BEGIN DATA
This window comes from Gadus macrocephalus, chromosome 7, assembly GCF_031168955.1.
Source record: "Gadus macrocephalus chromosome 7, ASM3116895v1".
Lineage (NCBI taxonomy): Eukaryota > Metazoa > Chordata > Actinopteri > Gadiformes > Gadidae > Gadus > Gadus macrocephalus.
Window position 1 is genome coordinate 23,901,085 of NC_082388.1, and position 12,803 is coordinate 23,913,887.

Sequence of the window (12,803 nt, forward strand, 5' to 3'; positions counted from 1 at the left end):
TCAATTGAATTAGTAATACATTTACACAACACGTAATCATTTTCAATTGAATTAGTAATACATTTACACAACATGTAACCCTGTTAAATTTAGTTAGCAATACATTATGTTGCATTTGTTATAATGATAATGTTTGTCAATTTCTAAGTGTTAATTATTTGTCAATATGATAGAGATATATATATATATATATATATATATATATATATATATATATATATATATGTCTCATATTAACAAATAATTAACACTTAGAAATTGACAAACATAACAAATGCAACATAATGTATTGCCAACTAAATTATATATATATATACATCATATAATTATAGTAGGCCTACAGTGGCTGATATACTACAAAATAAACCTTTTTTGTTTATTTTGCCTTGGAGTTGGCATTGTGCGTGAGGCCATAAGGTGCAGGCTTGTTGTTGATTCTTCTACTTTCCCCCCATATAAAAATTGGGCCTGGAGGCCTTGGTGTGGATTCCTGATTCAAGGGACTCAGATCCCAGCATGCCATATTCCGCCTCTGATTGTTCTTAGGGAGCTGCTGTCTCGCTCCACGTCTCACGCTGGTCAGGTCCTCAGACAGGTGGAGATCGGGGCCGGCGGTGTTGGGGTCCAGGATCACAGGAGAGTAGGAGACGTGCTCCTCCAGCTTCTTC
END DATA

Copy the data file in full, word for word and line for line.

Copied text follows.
This window comes from Gadus macrocephalus, chromosome 7, assembly GCF_031168955.1.
Source record: "Gadus macrocephalus chromosome 7, ASM3116895v1".
Lineage (NCBI taxonomy): Eukaryota > Metazoa > Chordata > Actinopteri > Gadiformes > Gadidae > Gadus > Gadus macrocephalus.
Window position 1 is genome coordinate 23,901,085 of NC_082388.1, and position 12,803 is coordinate 23,913,887.

Sequence of the window (12,803 nt, forward strand, 5' to 3'; positions counted from 1 at the left end):
TCAATTGAATTAGTAATACATTTACACAACACGTAATCATTTTCAATTGAATTAGTAATACATTTACACAACATGTAACCCTGTTAAATTTAGTTAGCAATACATTATGTTGCATTTGTTATAATGATAATGTTTGTCAATTTCTAAGTGTTAATTATTTGTCAATATGATAGAGATATATATATATATATATATATATATATATATATATATATATATATATATGTCTCATATTAACAAATAATTAACACTTAGAAATTGACAAACATAACAAATGCAACATAATGTATTGCCAACTAAATTATATATATATATACATCATATAATTATAGTAGGCCTACAGTGGCTGATATACTACAAAATAAACCTTTTTTGTTTATTTTGCCTTGGAGTTGGCATTGTGCGTGAGGCCATAAGGTGCAGGCTTGTTGTTGATTCTTCTACTTTCCCCCCATATAAAAATTGGGCCTGGAGGCCTTGGTGTGGATTCCTGATTCAAGGGACTCAGATCCCAGCATGCCATATTCCGCCTCTGATTGTTCTTAGGGAGCTGCTGTCTCGCTCCACGTCTCACGCTGGTCAGGTCCTCAGACAGGTGGAGATCGGGGCCGGCGGTGTTGGGGTCCAGGATCACAGGAGAGTAGGAGACGTGCTCCTCCAGCTTCTTC